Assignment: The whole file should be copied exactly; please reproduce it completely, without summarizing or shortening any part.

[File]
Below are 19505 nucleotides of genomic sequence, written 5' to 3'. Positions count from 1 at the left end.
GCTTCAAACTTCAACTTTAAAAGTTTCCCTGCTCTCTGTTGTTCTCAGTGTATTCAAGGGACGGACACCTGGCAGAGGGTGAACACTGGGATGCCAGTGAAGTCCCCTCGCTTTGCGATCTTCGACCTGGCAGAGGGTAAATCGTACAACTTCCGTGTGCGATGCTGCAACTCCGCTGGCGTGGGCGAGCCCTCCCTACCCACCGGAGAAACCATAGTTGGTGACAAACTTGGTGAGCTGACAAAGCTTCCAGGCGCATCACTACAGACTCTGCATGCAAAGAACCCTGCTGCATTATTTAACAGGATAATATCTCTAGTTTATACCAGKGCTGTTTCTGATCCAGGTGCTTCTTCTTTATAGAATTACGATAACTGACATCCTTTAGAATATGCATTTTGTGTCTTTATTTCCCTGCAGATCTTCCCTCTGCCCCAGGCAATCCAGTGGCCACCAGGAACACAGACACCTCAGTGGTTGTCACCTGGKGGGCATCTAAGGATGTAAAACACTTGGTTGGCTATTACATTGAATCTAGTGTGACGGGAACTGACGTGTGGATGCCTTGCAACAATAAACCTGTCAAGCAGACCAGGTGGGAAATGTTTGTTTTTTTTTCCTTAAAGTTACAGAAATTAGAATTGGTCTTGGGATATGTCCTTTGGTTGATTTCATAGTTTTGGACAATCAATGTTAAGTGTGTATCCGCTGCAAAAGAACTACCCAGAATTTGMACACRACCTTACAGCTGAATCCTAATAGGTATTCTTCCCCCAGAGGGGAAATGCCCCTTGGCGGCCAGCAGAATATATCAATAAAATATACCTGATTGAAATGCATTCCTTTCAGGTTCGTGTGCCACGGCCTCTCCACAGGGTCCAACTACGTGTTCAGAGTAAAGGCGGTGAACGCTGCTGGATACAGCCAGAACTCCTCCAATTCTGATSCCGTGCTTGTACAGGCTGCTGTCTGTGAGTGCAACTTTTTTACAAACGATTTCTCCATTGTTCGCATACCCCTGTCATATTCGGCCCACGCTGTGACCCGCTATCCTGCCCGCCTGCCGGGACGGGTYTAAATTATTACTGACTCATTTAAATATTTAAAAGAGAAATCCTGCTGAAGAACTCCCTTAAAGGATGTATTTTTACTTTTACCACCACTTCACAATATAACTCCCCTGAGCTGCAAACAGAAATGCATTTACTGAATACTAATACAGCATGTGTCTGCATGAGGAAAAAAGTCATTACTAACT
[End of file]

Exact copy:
Below are 19505 nucleotides of genomic sequence, written 5' to 3'. Positions count from 1 at the left end.
GCTTCAAACTTCAACTTTAAAAGTTTCCCTGCTCTCTGTTGTTCTCAGTGTATTCAAGGGACGGACACCTGGCAGAGGGTGAACACTGGGATGCCAGTGAAGTCCCCTCGCTTTGCGATCTTCGACCTGGCAGAGGGTAAATCGTACAACTTCCGTGTGCGATGCTGCAACTCCGCTGGCGTGGGCGAGCCCTCCCTACCCACCGGAGAAACCATAGTTGGTGACAAACTTGGTGAGCTGACAAAGCTTCCAGGCGCATCACTACAGACTCTGCATGCAAAGAACCCTGCTGCATTATTTAACAGGATAATATCTCTAGTTTATACCAGKGCTGTTTCTGATCCAGGTGCTTCTTCTTTATAGAATTACGATAACTGACATCCTTTAGAATATGCATTTTGTGTCTTTATTTCCCTGCAGATCTTCCCTCTGCCCCAGGCAATCCAGTGGCCACCAGGAACACAGACACCTCAGTGGTTGTCACCTGGKGGGCATCTAAGGATGTAAAACACTTGGTTGGCTATTACATTGAATCTAGTGTGACGGGAACTGACGTGTGGATGCCTTGCAACAATAAACCTGTCAAGCAGACCAGGTGGGAAATGTTTGTTTTTTTTTCCTTAAAGTTACAGAAATTAGAATTGGTCTTGGGATATGTCCTTTGGTTGATTTCATAGTTTTGGACAATCAATGTTAAGTGTGTATCCGCTGCAAAAGAACTACCCAGAATTTGMACACRACCTTACAGCTGAATCCTAATAGGTATTCTTCCCCCAGAGGGGAAATGCCCCTTGGCGGCCAGCAGAATATATCAATAAAATATACCTGATTGAAATGCATTCCTTTCAGGTTCGTGTGCCACGGCCTCTCCACAGGGTCCAACTACGTGTTCAGAGTAAAGGCGGTGAACGCTGCTGGATACAGCCAGAACTCCTCCAATTCTGATSCCGTGCTTGTACAGGCTGCTGTCTGTGAGTGCAACTTTTTTACAAACGATTTCTCCATTGTTCGCATACCCCTGTCATATTCGGCCCACGCTGTGACCCGCTATCCTGCCCGCCTGCCGGGACGGGTYTAAATTATTACTGACTCATTTAAATATTTAAAAGAGAAATCCTGCTGAAGAACTCCCTTAAAGGATGTATTTTTACTTTTACCACCACTTCACAATATAACTCCCCTGAGCTGCAAACAGAAATGCATTTACTGAATACTAATACAGCATGTGTCTGCATGAGGAAAAAAGTCATTACTAACT